Can couriers capture more “business-to-retail” logistics?
Messenger Courier Association of America’s (MCAA) Annual conference in San Francisco on September 3-15 promises to introduce some intriguing ideas about “last mile delivery.”
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Messenger Courier Association of America’s (MCAA) Annual conference in San Francisco on September 13-15 promises to introduce some intriguing ideas about “last mile delivery.”
According to MCAA executive director, Robert L. DeCaprio, there’s been considerable speculation on the vulnerability of transport giants FedEx and UPS in the “same day” niche.
“We have been hearing rumors about major retailers seeking to build deals with Amazon to use couriers for this delivery,” he said. “If that’s the case, it would be a major opportunity for our constituents.”
Not sure of the Craigslist context-who was the analyst, and what did they say?
Industry analyst, Doug Caldwell, VP EMEA, at AMFS, told LM that Amazon is seeking to get packages delivered faster, cheaper and more accurately, and they are making major inroads in all three areas.
“The single biggest issue facing B2C shippers is the hand off between carrier and customer,” he said. “For instance, the carrier says that they left the package on the front porch, but the customer says they never received it. Or the carrier leaves a delivery notice, which is a hassle for both the customer and the carrier.”
Caldwell said that In the U.S., Amazon is testing parcel lockers in a number of cities. These lockers are very popular in Europe. In the UK, Amazon is testing “CollectPlus”, which is a joint venture between Liverpool based parcel carrier Yodel (formerly Home Delivery Network) and PayPoint.
“There are currently 4,500 Collect Plus shops in the UK. Many of them are located at gas stations and convenience stores.”
This lowers the cost of “Last Mile” delivery for both Yodel and Amazon, virtually eliminates claims of non-receipt, and the customer often receives their package a day or more sooner, explained Caldwell.
“CollectPlus shops can also be used to send Amazon shipments at a very reasonable cost. Customers can also easily return items at the CollectPlus shops,” he said.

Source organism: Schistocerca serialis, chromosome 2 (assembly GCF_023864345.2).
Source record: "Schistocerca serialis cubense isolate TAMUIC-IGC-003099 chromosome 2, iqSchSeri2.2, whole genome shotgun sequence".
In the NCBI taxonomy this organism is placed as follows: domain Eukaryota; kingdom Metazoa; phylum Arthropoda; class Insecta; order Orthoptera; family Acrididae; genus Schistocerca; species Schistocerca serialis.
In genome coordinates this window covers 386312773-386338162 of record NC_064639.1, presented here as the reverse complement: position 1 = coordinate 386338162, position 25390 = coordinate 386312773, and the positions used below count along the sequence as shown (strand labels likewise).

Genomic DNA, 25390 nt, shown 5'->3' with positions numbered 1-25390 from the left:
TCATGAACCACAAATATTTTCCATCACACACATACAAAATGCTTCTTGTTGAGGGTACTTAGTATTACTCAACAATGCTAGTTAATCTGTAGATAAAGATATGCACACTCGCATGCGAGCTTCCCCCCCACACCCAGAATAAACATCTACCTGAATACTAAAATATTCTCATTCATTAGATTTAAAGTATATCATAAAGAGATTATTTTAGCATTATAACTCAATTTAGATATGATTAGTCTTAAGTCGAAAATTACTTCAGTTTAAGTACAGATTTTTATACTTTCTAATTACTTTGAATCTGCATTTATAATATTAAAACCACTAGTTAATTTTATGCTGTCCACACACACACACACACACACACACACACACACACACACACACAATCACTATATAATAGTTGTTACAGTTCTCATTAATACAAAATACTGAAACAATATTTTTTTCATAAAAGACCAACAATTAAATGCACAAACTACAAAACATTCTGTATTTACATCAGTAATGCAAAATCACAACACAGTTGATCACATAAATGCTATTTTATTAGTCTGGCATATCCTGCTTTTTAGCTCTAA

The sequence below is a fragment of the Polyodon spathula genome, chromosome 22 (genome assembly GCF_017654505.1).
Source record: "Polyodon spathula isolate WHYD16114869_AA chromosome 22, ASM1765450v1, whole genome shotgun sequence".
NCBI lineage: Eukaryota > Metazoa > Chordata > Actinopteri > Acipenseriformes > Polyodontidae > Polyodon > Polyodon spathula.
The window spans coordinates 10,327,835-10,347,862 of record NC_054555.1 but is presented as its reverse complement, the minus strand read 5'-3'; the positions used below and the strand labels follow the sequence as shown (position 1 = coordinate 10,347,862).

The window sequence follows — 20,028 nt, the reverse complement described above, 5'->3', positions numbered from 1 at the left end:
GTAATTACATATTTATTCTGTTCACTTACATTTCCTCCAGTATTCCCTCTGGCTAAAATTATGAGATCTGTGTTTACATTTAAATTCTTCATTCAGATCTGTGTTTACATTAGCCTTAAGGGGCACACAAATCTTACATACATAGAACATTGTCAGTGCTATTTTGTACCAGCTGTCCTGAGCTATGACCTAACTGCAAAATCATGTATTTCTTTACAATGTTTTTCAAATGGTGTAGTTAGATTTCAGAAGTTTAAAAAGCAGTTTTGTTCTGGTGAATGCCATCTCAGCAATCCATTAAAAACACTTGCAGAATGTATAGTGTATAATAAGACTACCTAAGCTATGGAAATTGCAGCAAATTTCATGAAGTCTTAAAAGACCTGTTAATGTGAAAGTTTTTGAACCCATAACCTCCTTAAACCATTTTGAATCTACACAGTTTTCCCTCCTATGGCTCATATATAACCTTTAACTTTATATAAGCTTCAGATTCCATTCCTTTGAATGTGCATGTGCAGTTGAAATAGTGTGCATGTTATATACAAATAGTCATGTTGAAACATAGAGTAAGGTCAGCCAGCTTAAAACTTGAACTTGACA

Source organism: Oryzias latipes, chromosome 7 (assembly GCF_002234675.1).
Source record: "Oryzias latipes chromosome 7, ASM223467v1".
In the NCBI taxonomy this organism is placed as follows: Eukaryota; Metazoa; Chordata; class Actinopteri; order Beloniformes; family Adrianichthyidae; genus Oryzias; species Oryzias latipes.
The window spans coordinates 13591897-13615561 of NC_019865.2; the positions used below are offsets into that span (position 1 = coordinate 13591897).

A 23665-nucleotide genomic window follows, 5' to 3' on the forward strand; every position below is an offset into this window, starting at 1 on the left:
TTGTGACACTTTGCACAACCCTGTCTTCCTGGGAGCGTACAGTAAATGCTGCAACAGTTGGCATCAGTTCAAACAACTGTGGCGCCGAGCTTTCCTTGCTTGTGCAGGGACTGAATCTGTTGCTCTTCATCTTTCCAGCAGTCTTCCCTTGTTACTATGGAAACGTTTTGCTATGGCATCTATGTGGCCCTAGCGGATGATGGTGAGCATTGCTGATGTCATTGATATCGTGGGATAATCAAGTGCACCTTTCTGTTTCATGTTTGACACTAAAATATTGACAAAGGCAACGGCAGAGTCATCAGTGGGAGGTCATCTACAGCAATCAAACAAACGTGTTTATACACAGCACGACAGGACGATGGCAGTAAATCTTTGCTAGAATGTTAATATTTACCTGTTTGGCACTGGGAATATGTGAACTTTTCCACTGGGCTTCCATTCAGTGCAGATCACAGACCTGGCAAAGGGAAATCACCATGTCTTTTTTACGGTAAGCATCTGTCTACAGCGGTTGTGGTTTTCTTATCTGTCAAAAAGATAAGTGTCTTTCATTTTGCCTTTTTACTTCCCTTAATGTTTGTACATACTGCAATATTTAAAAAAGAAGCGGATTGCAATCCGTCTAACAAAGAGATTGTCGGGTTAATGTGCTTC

Yodel currently handles a very large number of Amazon deliveries in the UK through so called “lifestyle couriers”. Earlier this year, Yodel announced that they were going to six day per week delivery instead of five day. During peak season, Yodel will go to seven-day delivery.
“Amazon is also using various local courier companies for same day delivery in the U.S., as well as regional carriers, such as California based On Trac,” said Caldwell.
Also worth noting, he said, was that UPS purchased Amsterdam based Kiala earlier this year. Kiala sets up “Kiala Points,” which are similar to the Collect Plus shops in the UK.
“I spend part of my time in Amsterdam, and there are four different Kiala Point shops within a two block radius of my apartment,” said Caldwell. “The packages are delivered to the parcel shops very early in the morning, before traffic gets heavy. In many cases, customers pick up their packages on the way to work. So even UPS is acknowledging that alternate delivery is a big part of the future of B2C. UPS is now referring to this as ‘B2R’ – Business to Retail.”
Jerry Hempstead, principal of Hempstead Consulting, who will be presenting a the MCAA conference, told LM that shippers shoud keep in mind that UPS and Fedex are major suppliers of service to Amazon.
“This may not be a threat to them,” he said. It could have a greater impact on to United States Postal Service revenue.”
About the AuthorPatrick Burnson, Executive Editor Patrick Burnson is executive editor for Logistics Management and Supply Chain Management Review magazines and web sites. Patrick is a widely-published writer and editor who has spent most of his career covering international trade, global logistics, and supply chain management. He lives and works in San Francisco, providing readers with a Pacific Rim perspective on industry trends and forecasts. You can reach him directly at [email protected]
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